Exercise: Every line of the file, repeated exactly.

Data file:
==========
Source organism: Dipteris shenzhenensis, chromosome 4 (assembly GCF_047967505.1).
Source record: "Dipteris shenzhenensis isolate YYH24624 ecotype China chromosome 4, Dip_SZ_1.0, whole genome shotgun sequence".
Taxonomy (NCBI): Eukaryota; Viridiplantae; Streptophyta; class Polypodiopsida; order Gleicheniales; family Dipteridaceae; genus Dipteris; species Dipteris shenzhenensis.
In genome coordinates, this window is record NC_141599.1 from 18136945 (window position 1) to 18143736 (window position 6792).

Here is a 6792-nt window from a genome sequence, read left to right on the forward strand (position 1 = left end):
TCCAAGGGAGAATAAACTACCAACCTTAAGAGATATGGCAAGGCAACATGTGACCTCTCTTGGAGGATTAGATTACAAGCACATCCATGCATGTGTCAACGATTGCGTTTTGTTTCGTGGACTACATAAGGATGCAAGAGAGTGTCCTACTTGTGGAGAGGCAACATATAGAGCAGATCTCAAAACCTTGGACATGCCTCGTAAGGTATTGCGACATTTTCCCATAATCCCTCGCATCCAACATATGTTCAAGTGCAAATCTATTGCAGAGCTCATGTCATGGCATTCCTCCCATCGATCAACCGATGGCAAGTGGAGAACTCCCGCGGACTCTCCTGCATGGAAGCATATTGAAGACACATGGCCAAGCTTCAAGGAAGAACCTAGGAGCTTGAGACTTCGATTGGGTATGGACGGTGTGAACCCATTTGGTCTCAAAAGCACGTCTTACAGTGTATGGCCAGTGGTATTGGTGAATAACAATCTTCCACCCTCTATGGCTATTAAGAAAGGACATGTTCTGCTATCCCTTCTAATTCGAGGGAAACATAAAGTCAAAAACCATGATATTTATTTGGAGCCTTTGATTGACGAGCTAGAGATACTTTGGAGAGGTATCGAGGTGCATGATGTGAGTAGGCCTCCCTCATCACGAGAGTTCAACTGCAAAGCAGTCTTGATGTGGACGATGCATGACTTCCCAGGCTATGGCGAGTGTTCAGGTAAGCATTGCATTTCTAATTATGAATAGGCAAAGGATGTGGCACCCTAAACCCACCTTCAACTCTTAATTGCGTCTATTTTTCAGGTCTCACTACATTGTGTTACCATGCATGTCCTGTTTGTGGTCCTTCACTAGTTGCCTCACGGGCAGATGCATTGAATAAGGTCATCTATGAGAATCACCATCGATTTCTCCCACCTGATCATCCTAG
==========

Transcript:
Source organism: Dipteris shenzhenensis, chromosome 4 (assembly GCF_047967505.1).
Source record: "Dipteris shenzhenensis isolate YYH24624 ecotype China chromosome 4, Dip_SZ_1.0, whole genome shotgun sequence".
Taxonomy (NCBI): Eukaryota; Viridiplantae; Streptophyta; class Polypodiopsida; order Gleicheniales; family Dipteridaceae; genus Dipteris; species Dipteris shenzhenensis.
In genome coordinates, this window is record NC_141599.1 from 18136945 (window position 1) to 18143736 (window position 6792).

Here is a 6792-nt window from a genome sequence, read left to right on the forward strand (position 1 = left end):
TCCAAGGGAGAATAAACTACCAACCTTAAGAGATATGGCAAGGCAACATGTGACCTCTCTTGGAGGATTAGATTACAAGCACATCCATGCATGTGTCAACGATTGCGTTTTGTTTCGTGGACTACATAAGGATGCAAGAGAGTGTCCTACTTGTGGAGAGGCAACATATAGAGCAGATCTCAAAACCTTGGACATGCCTCGTAAGGTATTGCGACATTTTCCCATAATCCCTCGCATCCAACATATGTTCAAGTGCAAATCTATTGCAGAGCTCATGTCATGGCATTCCTCCCATCGATCAACCGATGGCAAGTGGAGAACTCCCGCGGACTCTCCTGCATGGAAGCATATTGAAGACACATGGCCAAGCTTCAAGGAAGAACCTAGGAGCTTGAGACTTCGATTGGGTATGGACGGTGTGAACCCATTTGGTCTCAAAAGCACGTCTTACAGTGTATGGCCAGTGGTATTGGTGAATAACAATCTTCCACCCTCTATGGCTATTAAGAAAGGACATGTTCTGCTATCCCTTCTAATTCGAGGGAAACATAAAGTCAAAAACCATGATATTTATTTGGAGCCTTTGATTGACGAGCTAGAGATACTTTGGAGAGGTATCGAGGTGCATGATGTGAGTAGGCCTCCCTCATCACGAGAGTTCAACTGCAAAGCAGTCTTGATGTGGACGATGCATGACTTCCCAGGCTATGGCGAGTGTTCAGGTAAGCATTGCATTTCTAATTATGAATAGGCAAAGGATGTGGCACCCTAAACCCACCTTCAACTCTTAATTGCGTCTATTTTTCAGGTCTCACTACATTGTGTTACCATGCATGTCCTGTTTGTGGTCCTTCACTAGTTGCCTCACGGGCAGATGCATTGAATAAGGTCATCTATGAGAATCACCATCGATTTCTCCCACCTGATCATCCTAG